Disclaimer: No patient identifiable data has been used and some specifics related to cases have been changed to protect the identity of individuals. These are solely my observations, opinions and thoughts and are not intended to portray a full picture of how hospitals in the UK or abroad function.
Around a year and a half ago I had the absolute privilege to spend sometime in a government hospital of another country. As is custom there, I donned a white coat, put my stethoscope round my neck and mentally prepared myself to do and speak medicine but in a completely different language to the one I was trained it.
My first thought was how do I ask a drugs, alcohol and smoking history in another language? My friend told me that ‘we don’t ask that stuff really’. I also had to get used to calling my seniors sir and ma’am. Where I’m trained its just Dr. whatever. Still. different country, different rules. Continue reading
In the hospital, crash call alarms are the single alarm that you both dread and look forward to. It’s the one time doctors and nurses (and anyone who is available) get closest to being a paramedic. On one hand its terrible because a crash call means that something bad has happened to a patient for which ALL HANDS ON DECK are needed to get that patient back to a stable state. And that’s sad. Because the patient is sick. However it’s also adrenaline rush inducing. The atmosphere of the whole ward changes. Everyone is focussed on the patient. From the most juniour members (us medical students) to the nurses and juniour doctors, right up to the consultant. There is something for every body to do.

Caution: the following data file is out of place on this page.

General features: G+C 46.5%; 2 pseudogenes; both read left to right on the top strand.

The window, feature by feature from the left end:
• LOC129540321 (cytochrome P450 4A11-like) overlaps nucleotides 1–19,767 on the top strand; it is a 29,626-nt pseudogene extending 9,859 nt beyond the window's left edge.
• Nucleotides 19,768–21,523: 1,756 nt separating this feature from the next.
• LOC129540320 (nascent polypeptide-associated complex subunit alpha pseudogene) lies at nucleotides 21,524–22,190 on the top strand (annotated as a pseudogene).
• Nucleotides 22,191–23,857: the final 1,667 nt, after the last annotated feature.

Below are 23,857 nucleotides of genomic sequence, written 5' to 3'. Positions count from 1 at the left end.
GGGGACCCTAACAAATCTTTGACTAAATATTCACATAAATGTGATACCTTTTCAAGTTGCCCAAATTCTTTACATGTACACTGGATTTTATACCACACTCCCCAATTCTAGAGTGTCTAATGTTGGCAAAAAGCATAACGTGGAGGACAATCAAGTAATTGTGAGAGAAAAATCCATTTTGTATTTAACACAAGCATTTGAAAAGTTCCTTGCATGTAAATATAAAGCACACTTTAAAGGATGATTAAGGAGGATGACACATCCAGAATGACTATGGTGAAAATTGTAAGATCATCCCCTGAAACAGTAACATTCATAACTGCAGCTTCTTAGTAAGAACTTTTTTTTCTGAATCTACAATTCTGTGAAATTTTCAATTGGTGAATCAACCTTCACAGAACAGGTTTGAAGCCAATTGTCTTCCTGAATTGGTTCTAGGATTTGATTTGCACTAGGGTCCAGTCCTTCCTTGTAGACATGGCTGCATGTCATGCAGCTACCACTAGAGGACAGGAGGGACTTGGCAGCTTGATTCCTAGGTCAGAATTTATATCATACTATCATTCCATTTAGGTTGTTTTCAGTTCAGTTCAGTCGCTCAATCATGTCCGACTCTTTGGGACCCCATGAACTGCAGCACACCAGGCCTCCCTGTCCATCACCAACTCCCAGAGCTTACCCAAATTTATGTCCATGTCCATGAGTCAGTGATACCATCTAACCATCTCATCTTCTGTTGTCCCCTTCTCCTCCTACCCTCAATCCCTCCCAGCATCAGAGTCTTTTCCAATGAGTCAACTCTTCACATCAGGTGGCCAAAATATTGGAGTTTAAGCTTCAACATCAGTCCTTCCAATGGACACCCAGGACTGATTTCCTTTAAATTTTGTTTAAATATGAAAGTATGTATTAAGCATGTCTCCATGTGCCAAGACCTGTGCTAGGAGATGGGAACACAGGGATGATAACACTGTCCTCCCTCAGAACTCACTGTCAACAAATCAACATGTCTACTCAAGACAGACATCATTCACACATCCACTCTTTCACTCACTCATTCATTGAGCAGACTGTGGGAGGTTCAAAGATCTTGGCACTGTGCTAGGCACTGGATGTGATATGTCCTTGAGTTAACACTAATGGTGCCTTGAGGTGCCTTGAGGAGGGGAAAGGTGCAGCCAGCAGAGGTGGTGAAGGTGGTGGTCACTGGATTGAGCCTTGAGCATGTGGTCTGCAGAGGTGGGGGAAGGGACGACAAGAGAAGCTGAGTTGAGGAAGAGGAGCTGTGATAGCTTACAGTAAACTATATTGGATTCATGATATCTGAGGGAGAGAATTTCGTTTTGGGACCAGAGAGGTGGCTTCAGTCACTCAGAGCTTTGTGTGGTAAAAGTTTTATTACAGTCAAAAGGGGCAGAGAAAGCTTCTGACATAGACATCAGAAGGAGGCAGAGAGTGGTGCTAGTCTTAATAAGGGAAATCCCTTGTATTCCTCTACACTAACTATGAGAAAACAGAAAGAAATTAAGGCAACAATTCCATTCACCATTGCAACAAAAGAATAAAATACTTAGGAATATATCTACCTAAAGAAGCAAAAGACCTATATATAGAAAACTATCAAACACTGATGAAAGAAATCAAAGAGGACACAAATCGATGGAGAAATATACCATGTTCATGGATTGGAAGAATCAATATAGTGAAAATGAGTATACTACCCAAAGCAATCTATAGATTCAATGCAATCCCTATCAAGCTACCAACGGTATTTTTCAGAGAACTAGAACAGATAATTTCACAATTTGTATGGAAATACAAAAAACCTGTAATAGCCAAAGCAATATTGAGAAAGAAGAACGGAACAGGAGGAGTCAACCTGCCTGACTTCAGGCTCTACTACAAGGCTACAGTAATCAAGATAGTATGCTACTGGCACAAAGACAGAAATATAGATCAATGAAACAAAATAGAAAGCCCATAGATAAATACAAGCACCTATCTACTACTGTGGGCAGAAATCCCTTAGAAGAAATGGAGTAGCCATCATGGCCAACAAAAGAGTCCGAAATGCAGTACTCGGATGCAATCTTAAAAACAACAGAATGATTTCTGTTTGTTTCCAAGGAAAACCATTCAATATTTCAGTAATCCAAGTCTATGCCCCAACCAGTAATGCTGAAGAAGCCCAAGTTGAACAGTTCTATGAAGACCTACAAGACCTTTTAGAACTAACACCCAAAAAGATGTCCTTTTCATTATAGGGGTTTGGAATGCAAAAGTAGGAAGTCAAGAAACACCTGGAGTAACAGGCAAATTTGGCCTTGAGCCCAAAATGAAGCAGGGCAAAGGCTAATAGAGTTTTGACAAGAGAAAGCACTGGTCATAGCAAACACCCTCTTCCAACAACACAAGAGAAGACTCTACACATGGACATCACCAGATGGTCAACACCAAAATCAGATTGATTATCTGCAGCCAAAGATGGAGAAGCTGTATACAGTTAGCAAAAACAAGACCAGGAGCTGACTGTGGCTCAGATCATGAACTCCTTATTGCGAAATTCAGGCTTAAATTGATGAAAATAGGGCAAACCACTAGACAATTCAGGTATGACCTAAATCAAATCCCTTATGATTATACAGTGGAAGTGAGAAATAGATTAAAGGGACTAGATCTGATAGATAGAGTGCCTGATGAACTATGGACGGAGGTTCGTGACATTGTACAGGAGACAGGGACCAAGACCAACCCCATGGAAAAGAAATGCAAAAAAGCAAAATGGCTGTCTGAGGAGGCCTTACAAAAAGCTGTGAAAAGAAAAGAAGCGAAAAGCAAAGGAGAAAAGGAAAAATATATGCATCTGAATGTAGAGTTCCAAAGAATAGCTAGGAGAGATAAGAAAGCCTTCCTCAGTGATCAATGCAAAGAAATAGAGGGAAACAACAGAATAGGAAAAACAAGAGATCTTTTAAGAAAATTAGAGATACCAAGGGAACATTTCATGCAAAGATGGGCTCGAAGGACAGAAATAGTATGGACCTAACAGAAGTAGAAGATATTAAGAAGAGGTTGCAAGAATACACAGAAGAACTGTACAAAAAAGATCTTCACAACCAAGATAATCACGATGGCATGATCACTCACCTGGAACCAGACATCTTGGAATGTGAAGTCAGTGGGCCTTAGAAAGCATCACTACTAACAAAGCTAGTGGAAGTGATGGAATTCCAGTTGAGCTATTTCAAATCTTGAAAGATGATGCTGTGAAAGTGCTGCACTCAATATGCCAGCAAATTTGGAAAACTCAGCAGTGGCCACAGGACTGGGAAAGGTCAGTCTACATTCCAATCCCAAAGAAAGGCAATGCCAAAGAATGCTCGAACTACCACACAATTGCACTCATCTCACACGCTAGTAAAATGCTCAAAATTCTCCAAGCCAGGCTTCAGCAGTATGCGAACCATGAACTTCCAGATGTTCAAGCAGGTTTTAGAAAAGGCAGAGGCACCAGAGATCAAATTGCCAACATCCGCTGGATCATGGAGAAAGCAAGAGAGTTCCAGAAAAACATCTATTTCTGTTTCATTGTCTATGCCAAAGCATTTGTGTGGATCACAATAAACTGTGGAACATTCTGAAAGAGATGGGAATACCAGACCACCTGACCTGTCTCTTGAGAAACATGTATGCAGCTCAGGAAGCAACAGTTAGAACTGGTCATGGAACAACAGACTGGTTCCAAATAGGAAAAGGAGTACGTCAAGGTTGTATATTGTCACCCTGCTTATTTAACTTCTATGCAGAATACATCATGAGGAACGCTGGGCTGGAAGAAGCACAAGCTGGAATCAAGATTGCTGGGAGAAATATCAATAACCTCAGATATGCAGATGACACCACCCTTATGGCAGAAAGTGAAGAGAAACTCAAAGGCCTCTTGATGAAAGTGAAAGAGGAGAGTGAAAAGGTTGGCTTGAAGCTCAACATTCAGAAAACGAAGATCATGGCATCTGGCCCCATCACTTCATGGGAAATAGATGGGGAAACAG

Today morning, a crash call alarm went off on the ward I was on. We were in the middle of a ward round and suddenly the two doctors around me and a bunch of nurses ran to the place where the alarm was coming from. I, along with the other two medical students, rushed along too. From the peripheries I could just make out that the patient was on the floor – not responding. The doctors and nurses worked together in a calm yet fast manner to get bloods, a cannula in and IV access. The patient’s vital signs (blood pressure, temperature, blood glucose levels, heart rate and respiratory rate). were all normal This was important to check because people don’t just fall down and loose consciousness for no reason! I helped too by running to the labs with the blood to check for any abnormalities.
Whilst this was all going on, the rest of the patients in the ward had to also be looked at. Normally on a ward round in hospitals, you have a few doctors checking each patient, every day. Well today, the crash call meant that only the consultant was available to carry on. I went along with the consultant – intending to help with small things like getting the curtains around the bed, opening up the observation charts and holding the notes. The actual doctoring part, I normally leave to the professionals. But we were low on doctors and that meant I had to write the patient notes myself (DISCLAIMER: This was obviously checked and signed off by the consultant!).
It certainly was an interesting morning…and just made me appreciate how unpredictable working in a hospital is!